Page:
Not me, i plan to be a winner in life. semi retired, mortgage free asap, before 55 if it all goes to plan.

How do you know what my financial position is? I already am mortgage free, no need to work, not on benefits, and well under the age of 55. You see, unlike you, I don't need to have what you aspire to have "if it all goes to plan", because I am already there.

But anyway, we will all be laughing hard at you when in less than 13 months, bitcoin is nowhere near 6 figures. 

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Like you I STR in 2007 (having bought in 1998 and benefited from 100% plus inflation)

100% plus inflation must have been for a specific reason.  If you don't mind me asking, whereabouts in the country did house prices more than double in 1998?

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Why? The governement have already show their desire to extend and pretend. 

I am yet to understand the impact of the pandemic on house prices and the economy e.g. furlough, unemployment, QE, IR etc.

 

Selling prices are *NOT* increasing in my chosen area.

 

I'm waiting to see if the SDLT suspension is extended.

 

Houses in the usual range are not selling, unless reduced.

 

I have, sadly, have a substantial deposit (IH - HPI) in addition to personal savings so am not under pressure currently.  This could change as each year we haven't purchased decreases the length of any mortgage term. 

 

I have a reasonably secure job with pay increases to come.

 

I aim to have a better understanding of my better half's job security as this will impact not so much on whether we buy but what we may be able to afford to buy.

 

This is the first time that we have seriously considered buying a home I.e. can actually afford to buy and could jump in if the property offered value.  We are not awaiting a significant correction, a 15% reduction may do it.

 

If there are no falls on the horizon, we will seriously have to consider our next steps e.g. buy a place for the children (teens). I don't wish to have so much in cash doing nothing.  

 

Have to say, I stuck some in a PB last month and won £75.  It's better than the 0.1% of whatever the NS&I are reducing its rates to! 

 

*I understand the absolute impact upon people's lives when priced out as I've been there.  We got priced out in 2003 as we had double nursery fees and couldn't finance a mortgage too.   Our next 'opportunity' was 2010/2011 but I couldn't access my inheritance through the actions of others (not family).  Once resolved, we were priced out again!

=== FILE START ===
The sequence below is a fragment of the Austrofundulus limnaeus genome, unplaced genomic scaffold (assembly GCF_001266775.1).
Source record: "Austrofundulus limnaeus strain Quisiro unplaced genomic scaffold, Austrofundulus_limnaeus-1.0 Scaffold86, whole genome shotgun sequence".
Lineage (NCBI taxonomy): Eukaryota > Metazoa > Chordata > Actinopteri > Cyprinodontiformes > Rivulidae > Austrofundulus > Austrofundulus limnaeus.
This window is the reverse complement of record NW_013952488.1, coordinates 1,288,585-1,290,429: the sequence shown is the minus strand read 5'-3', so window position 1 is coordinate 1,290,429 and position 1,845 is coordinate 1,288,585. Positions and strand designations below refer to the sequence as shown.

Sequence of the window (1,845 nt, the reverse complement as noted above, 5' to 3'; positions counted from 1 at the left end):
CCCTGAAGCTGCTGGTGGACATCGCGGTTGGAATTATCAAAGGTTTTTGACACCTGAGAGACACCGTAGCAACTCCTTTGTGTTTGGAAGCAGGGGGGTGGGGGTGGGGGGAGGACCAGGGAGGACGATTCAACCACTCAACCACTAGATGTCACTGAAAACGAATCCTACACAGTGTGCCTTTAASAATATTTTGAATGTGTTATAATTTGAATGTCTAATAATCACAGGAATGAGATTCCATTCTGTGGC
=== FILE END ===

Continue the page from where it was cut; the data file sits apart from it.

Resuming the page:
However, I am not complaining as my family and I have been so fortunate in so many ways. 

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How do you know what my financial position is? I already am mortgage free, no need to work, not on benefits, and well under the age of 55. You see, unlike you, I don't need to have what you aspire to have "if it all goes to plan", because I am already there.

But anyway, we will all be laughing hard at you when in less than 13 months, bitcoin is nowhere near 6 figures. 

You have a chip on your shoulder about something? What happened in 2019? And the job you had in May this year, did you get made redundant, sacked, quit, or are you furloughed?  

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The CV19 crisis has brought everything to a head.

We can all see clearly what the establishment are about.

Everyone screams house prices to fall 15%, bankers/government lower IRs, steal £900Bn and push them up 10%.

People losing their jobs, they keep them in houses they could never afford long term.

Prices falling, lower rates more QE. I fully expect them to pay idiots to borrow to buy their houses off them soon enough.

Helicopter money for the masses so they can pay the bankers.

Savings rates 0.

Mass totalitarian control.

Mass propaganda.

if people haven't understood what is going on then let me spell it out.

The government and bankers will not stop down this path regardless of what destruction it brings to the people, the currency and the country.

IIRC Boris Johnson said in a mansion house speech ( or similar) that he knew house prices were insane but they couldn't let them  fall.  This was several years ago now, maybe 4.

So I am giving in, that's it for me, We are renting for the rest of out life, it is cheaper than buying, no hassle if you get a good land lord, flexible, can invest sensibly for the establishments new world/green deal and make a plan for the future.

Buying a house is a road to misery now that much is clear.  massive debt, massive control, little future.

If you're not on the pyramid then forget it, even if you are chances are you can't afford to move up the pyramid unless your moving from a rich area to a poorer one.

I think this post sums it up well....

 

Trump Invective

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Joke. Housing in this country is a sick joke. I look at those i know with a nice house and think "yeah, I'd like a bit of that". Then I discover how much they paid! I just want it all to go away. Ignore housing as one would a troll, if one can. Mental health is more important. Leave the market to it. Fill life with something else.

 

The government have broken me so I am giving up. 

It's having a bad negative effect on peoples minds and their health, mine too.

I'll come back if anything changes, but it wont.

Bye

 

I can’t and wouldn’t tell you how to feel. Hopefully (for your sake) you find yourself wrong 😉